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austen520

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austen520 last won the day on May 21 2015

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About austen520

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  1. I've been toying with this method over the last few days for an audio synthesizer project. With a 62.5KHz PWM (16MHz main clock with CCR0 set to 255), it works well for lower frequencies, as long as you feed the PWM into an appropriate low pass filter. TI has a decent application report that details how to set this up with the MSP430: http://www.ti.com/lit/an/slaa497/slaa497.pdf @zeke: That sounds like a great idea. I did some googling and found some interesting resources on the topic from Open Music Labs: http://www.openmusiclabs.com/learning/digital/pwm-dac/dual-pwm-circuits
  2. Just to more or less reiterate igendel's point, this course is taught in parallel with the intro analog circuits course at UC Berkeley (you might say it's analogous to the edX class. Ba-dum-tss!). I took the course in the Spring, and the focus is certainly basic electrical theory and analog circuit design, with the MSP430 serving mainly as a tool to further explore those topics. That being said, depending on your application, having a good handle on the analog domain seems to be half the battle when working with an MCU (even more so with tools like Energia simplifying the development process..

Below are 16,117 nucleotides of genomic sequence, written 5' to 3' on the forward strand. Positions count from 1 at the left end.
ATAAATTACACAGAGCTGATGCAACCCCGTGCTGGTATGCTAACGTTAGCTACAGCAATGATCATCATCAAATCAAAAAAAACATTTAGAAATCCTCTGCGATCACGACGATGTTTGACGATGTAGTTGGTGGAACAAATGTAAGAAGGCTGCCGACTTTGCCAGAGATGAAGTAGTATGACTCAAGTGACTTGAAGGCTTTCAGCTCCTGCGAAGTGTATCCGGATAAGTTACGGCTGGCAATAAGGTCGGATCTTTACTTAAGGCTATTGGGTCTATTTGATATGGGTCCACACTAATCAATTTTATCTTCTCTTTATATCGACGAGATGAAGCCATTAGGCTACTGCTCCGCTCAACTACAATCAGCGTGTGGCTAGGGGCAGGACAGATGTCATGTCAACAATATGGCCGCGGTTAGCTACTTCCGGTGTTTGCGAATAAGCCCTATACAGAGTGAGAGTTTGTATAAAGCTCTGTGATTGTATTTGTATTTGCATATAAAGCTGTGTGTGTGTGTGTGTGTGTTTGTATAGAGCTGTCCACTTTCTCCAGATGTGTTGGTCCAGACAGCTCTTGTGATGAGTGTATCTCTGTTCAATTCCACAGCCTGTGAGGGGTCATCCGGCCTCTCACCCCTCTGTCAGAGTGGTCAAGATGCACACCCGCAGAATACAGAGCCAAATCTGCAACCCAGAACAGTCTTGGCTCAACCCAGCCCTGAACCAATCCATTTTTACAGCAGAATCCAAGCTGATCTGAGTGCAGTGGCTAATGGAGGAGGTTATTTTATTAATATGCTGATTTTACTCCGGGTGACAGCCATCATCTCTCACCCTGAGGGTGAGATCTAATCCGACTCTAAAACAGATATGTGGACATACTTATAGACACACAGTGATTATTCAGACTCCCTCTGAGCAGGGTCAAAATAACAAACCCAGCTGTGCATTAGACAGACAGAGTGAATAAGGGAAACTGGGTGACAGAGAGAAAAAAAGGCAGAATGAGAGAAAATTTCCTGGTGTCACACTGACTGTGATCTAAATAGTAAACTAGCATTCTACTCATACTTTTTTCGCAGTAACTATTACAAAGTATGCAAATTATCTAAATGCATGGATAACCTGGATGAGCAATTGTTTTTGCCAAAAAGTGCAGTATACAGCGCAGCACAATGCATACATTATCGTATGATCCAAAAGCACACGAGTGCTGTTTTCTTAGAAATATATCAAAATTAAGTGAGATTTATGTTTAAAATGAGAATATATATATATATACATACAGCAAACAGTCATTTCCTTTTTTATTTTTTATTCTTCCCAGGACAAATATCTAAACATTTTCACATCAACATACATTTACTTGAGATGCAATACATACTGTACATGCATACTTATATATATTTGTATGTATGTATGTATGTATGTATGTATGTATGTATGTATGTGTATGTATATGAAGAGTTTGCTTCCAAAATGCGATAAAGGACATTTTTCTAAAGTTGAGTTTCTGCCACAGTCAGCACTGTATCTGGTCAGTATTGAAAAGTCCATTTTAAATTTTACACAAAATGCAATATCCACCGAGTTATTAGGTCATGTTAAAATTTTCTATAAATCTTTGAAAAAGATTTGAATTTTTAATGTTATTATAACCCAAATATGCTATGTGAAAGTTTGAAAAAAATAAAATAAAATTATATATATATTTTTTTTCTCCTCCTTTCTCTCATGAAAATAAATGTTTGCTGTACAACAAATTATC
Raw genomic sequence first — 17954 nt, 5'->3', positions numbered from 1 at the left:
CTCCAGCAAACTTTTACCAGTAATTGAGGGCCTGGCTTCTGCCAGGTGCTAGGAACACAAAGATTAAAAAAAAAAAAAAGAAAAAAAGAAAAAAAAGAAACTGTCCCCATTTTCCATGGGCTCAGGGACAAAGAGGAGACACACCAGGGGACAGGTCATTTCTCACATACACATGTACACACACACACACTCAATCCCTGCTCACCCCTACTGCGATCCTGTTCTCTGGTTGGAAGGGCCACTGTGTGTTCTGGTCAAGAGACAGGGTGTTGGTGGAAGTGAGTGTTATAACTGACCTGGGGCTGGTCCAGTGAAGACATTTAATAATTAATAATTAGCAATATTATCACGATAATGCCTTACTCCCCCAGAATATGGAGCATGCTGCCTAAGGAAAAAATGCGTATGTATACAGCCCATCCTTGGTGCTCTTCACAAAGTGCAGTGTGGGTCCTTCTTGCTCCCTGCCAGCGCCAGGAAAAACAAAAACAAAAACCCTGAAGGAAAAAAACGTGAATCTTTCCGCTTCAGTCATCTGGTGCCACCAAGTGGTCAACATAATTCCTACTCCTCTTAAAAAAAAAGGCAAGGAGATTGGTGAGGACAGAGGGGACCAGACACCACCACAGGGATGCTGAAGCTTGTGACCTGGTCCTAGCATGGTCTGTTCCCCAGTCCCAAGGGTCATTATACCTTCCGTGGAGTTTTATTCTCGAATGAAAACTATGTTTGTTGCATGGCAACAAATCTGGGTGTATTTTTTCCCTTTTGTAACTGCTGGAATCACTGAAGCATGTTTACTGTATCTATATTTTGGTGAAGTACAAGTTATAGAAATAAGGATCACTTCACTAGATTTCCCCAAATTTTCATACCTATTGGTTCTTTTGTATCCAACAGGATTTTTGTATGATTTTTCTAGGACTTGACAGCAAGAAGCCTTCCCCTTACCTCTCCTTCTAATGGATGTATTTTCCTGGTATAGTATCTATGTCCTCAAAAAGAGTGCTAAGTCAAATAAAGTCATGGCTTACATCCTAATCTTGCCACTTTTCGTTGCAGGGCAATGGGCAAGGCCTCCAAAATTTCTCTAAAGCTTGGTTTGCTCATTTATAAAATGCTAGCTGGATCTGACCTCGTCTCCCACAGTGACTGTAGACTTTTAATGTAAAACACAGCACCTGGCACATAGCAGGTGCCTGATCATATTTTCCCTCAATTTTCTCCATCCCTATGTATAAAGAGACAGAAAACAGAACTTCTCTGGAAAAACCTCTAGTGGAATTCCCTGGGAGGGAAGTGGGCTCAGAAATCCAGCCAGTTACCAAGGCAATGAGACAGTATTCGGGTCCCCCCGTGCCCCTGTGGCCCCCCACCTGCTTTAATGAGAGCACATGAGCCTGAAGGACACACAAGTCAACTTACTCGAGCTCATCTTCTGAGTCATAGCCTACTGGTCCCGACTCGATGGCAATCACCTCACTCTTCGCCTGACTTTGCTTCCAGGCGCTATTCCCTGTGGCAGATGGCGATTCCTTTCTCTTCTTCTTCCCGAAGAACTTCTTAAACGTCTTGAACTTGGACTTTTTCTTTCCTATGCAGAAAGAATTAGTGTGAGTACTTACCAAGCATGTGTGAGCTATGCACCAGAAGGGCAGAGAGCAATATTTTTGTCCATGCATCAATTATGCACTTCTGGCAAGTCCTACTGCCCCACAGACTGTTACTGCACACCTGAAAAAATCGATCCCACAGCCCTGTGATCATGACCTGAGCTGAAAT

3. Thanks for checking it out! Unfortunately the left motor is currently out of commission, and we lacked the foresight to design a chassis that would allow for easy motor replacements, among other shortcomings. I'm hoping to find the time to build a new chassis sometime over the next few weeks. Although I can't make any guarantees, if that day comes I'll be sure to post a video.
  4. I recently completed a final project for an undergrad circuits class, throughout which this forum was a huge help, and so I just wanted to try and give back a little by presenting our code here. The project was, as you may have guessed, a two-wheeled self-balancing robot via a PID controller: We used an MSP430G2553 with the EXP430G2 launchpad, although the code should of course be applicable to any similar MCU. We also used the apparently popular MPU6050 IMU to produce angle estimates, and a simple H-bridge using TIP-102 transistors for motor control. The schematic that I've attached is
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